For more than twenty years, innovation vouchers have been used by policymakers to improve the competitiveness and growth of small and medium-sized enterprises (SMEs) by encouraging innovation through the exchange of knowledge and collaboration with public knowledge institutes.
Based on a randomised controlled trial (RCT) and a unique longitudinal data set, our studies show that for the Netherlands, and in the long run, small policy interventions like this can structurally change firms' behaviour and innovation performance. 1
Innovation policy can change firm’s behavior
In the Netherlands, innovation vouchers were distributed among applicant firms in 2004 and 2005 as a policy innovation instrument to stimulate the interaction between SMEs and public knowledge institutes. By doing this, policymakers tried to find a way to bridge the gap between two different and poorly connected worlds: knowledge & technology suppliers on the one hand (such as universities), and SMEs on the other. In order words, they tried to fix an existing mismatch in the innovation system that hindered knowledge diffusion, and to do so they took the risk of trying something simple that might work (or might not at all).
By doing this, policymakers tried to find a way to bridge the gap between two different and poorly connected worlds: knowledge & technology suppliers on the one hand (such as universities), and SMEs on the other.
The results of our studies, discussed in more detail below, show that a small and simple policy intervention can have a large consequence over time. But why? The main answer to this question is that innovation vouchers can change firms’ behaviour and business strategy. For most firms participating in the innovation voucher scheme, it was their first contact with suppliers of new knowledge and technology. Beforehand, most small companies were unaware of what new technology and starting up an innovation project might bring them in terms of future benefits. Their first R&D project, successful or not, created firms’ awareness that new technology and innovation might, and can, improve business performance and that continued R&D and innovation activities in the future (with or without their initial partners) could help in surviving competition and in creating new business opportunities. In essence, what the vouchers created was a starting point for a changed strategy.
What did we find?
The Dutch innovation vouchers were allocated randomly by means of lottery among applicant firms, allowing us to assess whether this innovation instrument works or not. In principle, any difference between the firms with a voucher and firms without a voucher is the result of the intervention. To estimate the long run impact, we merged data of both the treatment and the control group with their long-term performance data collected by Statistics Netherlands over the period 2004-2016. This is quite unique worldwide. We found that innovation vouchers have had a positive impact on a number of key performance indicators in the (medium) long term. The more detailed results are as follows:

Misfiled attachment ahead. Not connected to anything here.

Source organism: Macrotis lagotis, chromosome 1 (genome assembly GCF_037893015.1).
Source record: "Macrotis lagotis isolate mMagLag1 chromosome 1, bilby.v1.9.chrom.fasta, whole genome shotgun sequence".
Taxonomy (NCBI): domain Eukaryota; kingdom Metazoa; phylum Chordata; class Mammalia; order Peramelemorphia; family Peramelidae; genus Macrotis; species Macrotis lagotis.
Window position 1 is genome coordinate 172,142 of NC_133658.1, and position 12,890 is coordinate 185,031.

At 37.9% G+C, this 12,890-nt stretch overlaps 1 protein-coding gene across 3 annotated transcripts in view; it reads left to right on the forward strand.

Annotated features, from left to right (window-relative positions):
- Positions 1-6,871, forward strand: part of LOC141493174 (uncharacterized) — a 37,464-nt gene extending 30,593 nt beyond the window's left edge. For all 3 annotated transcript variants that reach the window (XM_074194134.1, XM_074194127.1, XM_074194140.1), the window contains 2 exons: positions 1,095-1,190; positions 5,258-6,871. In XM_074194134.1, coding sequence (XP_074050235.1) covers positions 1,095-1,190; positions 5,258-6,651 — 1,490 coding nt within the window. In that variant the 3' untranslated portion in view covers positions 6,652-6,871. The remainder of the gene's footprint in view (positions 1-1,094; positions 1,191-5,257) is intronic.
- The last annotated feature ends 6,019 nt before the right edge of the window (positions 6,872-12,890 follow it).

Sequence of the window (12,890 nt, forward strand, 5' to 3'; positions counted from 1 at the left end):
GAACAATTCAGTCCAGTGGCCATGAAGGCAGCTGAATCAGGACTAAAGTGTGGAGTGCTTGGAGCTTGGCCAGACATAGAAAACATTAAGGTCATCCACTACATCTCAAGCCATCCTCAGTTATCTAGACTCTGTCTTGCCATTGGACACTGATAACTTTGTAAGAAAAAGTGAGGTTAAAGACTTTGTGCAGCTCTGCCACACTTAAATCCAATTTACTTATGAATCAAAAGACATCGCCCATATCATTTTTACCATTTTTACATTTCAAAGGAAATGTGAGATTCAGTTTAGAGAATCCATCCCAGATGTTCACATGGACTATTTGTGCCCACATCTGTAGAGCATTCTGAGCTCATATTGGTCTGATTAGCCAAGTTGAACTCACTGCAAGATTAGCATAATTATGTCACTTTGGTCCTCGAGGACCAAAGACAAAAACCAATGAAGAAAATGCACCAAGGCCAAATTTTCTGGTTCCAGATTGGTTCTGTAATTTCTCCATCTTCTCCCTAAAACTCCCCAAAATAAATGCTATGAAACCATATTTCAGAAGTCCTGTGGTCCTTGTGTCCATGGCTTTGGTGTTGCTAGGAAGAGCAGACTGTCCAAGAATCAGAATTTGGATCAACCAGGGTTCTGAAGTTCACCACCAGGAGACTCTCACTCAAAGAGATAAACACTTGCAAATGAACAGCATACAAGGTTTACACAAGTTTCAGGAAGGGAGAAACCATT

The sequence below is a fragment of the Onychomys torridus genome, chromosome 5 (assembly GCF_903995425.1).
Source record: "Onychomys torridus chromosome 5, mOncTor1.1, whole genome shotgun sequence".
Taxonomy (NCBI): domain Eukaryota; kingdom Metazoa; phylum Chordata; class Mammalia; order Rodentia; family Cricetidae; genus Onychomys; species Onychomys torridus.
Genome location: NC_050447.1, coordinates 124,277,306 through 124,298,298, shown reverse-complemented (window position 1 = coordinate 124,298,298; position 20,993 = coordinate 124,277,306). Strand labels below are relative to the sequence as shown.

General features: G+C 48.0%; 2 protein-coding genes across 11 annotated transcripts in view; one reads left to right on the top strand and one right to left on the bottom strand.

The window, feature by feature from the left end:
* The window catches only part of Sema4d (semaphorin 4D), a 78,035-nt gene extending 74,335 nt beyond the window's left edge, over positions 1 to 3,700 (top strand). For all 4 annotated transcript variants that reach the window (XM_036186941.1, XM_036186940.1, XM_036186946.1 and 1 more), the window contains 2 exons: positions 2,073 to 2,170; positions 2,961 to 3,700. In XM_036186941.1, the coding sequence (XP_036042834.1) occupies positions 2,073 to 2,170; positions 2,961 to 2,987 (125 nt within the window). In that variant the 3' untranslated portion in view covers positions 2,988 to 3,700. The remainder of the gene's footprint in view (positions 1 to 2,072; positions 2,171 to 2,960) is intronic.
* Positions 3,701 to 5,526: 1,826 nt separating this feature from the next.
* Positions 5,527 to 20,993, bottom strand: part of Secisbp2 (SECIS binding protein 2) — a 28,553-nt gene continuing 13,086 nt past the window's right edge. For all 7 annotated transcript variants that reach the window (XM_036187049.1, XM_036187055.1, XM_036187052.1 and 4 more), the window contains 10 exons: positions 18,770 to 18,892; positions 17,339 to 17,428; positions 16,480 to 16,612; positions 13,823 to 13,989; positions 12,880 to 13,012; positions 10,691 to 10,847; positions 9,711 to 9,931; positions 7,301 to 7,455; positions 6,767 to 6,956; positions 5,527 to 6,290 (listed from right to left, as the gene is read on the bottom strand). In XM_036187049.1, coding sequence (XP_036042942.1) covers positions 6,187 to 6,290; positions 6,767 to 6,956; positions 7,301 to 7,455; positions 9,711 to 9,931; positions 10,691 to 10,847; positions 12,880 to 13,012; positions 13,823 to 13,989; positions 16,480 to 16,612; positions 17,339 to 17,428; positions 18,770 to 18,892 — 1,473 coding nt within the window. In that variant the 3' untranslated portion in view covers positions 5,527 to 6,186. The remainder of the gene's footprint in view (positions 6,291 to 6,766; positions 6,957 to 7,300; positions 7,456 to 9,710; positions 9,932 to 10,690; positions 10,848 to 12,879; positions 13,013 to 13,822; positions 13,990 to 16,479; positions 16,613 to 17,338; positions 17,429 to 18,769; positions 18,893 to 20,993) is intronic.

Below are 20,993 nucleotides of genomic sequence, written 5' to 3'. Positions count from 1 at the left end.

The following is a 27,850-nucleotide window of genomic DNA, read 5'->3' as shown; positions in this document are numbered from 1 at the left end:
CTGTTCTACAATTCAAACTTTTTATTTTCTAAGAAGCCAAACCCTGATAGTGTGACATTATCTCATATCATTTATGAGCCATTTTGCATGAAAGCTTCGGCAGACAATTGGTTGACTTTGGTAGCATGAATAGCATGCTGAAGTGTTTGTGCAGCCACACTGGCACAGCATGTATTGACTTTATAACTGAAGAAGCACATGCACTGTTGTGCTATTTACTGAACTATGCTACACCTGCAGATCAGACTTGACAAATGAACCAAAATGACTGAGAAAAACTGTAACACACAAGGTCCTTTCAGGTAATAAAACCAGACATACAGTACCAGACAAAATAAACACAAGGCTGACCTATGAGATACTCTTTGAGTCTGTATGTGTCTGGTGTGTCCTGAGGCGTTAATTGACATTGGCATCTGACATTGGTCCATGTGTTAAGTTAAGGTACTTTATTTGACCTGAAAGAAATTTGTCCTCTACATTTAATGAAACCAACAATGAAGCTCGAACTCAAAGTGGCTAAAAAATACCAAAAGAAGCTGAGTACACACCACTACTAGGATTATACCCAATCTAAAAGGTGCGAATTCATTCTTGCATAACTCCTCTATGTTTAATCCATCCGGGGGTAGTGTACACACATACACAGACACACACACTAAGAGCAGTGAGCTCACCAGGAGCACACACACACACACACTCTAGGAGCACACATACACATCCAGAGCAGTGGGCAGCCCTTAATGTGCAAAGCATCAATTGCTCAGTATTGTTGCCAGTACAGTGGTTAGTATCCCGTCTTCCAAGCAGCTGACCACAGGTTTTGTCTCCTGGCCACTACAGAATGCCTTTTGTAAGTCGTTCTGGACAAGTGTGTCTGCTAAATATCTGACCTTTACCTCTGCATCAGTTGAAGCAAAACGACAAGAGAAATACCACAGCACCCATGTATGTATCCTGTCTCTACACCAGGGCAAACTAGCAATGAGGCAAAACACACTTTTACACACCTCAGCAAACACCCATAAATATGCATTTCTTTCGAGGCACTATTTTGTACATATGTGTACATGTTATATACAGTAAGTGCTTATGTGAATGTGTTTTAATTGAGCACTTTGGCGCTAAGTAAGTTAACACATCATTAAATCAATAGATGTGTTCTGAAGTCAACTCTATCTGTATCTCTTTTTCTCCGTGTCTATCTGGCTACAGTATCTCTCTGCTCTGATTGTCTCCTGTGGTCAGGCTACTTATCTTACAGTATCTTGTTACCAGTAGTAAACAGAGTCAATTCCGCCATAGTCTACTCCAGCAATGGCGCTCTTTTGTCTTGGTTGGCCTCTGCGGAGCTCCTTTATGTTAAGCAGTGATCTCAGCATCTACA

-12 years after the RCT, firms in the treatment group compared to firms in the control group have a higher business survival rate (plus 4%), use the labour-based R&D tax credit scheme more often (plus 5%), have a higher level of R&D activities (plus 12% more hours) and offer more employment (plus 12%);
-Although the effects are structural, they already begin to appear in the short term (within 2 years after the lottery) and remain at the same level in the mid- and long-term;
-Finally, we also found a positive but not significant direct effect on firms’ productivity level, but for this efficiency output indicator, the time period to observe a significant impact might still be too short. However, based on additional analysis, it turned out that if a firm follows up the initial voucher by setting up a structural R&D activity the impact on firms’ productivity is statistically significant.
Our studies bring two new contributions to the existing knowledge on the impact of innovation vouchers on firms’ behaviour and performance using an RCT-trial research design.
First, by linking the data for all applicants to the national business register of Statistics Netherlands (containing actual firms’ performance data) we created a unique new data set and in doing so, a unique opportunity to measure the causal effect of a voucher over a long period of time. The RCT enabled us to compare similar firms in the treatment and control group (Bravo-Biosca, 2019) and consistently measure short, medium- and long-term impact. More important, the merged data made it possible to base our analysis on actual firms’ performance rather than relying on businesses to self-report.